Hanson's work, reminds me in particular of the visual and emotional 'charge' I get from the very best realist photography. Paul Strand's photograph 'Blind Woman' (below) is a good example of what I mean.
The label she is wearing and the disfiguration of her eyes are constant reminders of her blindness. You want to look away. To not have to look but Paul Strand already has looked. You can now see what he saw and what she can't.
It seems wrong to want to look but the photograph is there as evidence and can't be undone.
It may seem cruel. To want to look. To make art out of someone else's life. Particularly someone who can't protest and was in all regards defenceless and not aware of what had just taken place.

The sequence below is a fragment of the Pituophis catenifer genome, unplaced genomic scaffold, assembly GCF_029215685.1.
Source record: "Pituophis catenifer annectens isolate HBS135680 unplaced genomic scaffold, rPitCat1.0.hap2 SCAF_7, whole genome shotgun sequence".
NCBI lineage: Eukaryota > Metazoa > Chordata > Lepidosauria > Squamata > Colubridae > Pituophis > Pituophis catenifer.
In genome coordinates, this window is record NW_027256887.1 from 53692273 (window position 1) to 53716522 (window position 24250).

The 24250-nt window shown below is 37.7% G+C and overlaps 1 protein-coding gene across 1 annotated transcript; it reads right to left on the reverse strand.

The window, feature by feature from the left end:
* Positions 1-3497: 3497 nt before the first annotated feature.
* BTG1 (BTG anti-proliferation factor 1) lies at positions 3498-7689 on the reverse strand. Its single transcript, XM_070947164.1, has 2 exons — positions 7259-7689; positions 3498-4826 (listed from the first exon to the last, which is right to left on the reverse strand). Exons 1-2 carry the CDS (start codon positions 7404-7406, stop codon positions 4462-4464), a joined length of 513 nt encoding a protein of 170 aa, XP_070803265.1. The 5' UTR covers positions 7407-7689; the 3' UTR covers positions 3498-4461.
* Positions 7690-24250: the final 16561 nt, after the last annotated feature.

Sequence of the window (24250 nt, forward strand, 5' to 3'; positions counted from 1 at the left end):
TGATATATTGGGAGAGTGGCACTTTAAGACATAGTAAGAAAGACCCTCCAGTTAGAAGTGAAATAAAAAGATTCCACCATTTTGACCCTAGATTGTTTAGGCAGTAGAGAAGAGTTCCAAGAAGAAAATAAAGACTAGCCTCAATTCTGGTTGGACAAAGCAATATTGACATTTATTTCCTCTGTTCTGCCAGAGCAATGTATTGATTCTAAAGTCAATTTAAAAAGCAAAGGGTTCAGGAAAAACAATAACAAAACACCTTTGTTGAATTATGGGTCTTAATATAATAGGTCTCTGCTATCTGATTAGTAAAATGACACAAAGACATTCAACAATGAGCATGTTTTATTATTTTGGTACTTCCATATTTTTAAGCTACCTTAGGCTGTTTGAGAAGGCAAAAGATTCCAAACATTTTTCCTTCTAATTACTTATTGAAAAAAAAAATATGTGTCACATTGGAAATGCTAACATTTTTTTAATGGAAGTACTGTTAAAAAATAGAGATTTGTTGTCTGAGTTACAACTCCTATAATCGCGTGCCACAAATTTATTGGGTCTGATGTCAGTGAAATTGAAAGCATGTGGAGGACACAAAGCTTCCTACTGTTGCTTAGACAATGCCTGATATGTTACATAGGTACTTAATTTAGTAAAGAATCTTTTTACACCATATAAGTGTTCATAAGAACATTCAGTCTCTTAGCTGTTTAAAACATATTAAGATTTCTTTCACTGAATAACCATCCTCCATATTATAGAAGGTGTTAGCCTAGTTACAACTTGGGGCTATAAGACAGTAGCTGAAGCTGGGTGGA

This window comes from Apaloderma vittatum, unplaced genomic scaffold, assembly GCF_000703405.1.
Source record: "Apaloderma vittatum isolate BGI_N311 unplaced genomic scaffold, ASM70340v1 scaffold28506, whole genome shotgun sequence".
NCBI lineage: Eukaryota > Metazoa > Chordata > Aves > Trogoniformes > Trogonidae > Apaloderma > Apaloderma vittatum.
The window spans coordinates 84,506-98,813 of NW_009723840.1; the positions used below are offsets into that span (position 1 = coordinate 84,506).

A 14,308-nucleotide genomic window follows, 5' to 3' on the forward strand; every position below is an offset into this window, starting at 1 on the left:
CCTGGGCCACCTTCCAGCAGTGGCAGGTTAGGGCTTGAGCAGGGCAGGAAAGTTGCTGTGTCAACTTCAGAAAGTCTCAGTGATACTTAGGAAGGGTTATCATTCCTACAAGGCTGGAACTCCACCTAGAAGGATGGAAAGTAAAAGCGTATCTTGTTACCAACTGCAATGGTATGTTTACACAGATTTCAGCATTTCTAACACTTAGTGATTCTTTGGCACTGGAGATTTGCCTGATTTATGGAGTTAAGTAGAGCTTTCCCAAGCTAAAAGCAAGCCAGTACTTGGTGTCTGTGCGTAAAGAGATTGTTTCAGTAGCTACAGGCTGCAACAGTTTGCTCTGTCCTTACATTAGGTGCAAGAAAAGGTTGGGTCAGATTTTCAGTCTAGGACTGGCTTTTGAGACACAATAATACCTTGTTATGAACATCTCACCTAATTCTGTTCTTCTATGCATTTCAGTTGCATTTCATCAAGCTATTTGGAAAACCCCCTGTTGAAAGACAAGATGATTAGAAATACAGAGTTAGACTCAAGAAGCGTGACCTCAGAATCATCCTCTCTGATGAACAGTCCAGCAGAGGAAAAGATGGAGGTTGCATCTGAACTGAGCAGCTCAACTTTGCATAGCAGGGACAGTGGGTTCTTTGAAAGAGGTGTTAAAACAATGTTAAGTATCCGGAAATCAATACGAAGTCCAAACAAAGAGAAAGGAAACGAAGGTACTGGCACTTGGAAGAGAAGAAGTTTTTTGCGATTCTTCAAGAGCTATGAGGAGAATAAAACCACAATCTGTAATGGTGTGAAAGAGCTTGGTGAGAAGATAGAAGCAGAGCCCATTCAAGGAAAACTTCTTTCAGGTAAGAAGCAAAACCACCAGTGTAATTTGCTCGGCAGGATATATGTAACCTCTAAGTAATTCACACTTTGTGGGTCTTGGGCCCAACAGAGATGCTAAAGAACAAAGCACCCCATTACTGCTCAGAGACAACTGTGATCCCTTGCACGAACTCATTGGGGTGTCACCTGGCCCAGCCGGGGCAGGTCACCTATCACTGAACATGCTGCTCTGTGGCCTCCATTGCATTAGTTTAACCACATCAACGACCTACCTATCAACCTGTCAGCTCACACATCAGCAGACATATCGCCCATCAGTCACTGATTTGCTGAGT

And yet. The power of what he saw. Of being able to look and understand what he saw is there permanently.
I feel the same way about Duane Hanson's sculptures. To be able to walk so close to sculptures of people who are casts (replicas) of 'real people' carries the same guilty charge. But here, because they are in 3 dimensions, the effect on perception is dramatic.
And personal. To be able to look and stare and examine another human being at close proximity. But with no chance, no possibility of your stare being returned or your gaze confronted.
Just like Paul Strand's 'Blind Woman' the experience of looking so closely and inimately at art that mirrors so closely our own sense of reality and mortality can be an uncomfortable but worthwhile experience.
Enjoy the video. And if you can, go and see the sculptures for yourself.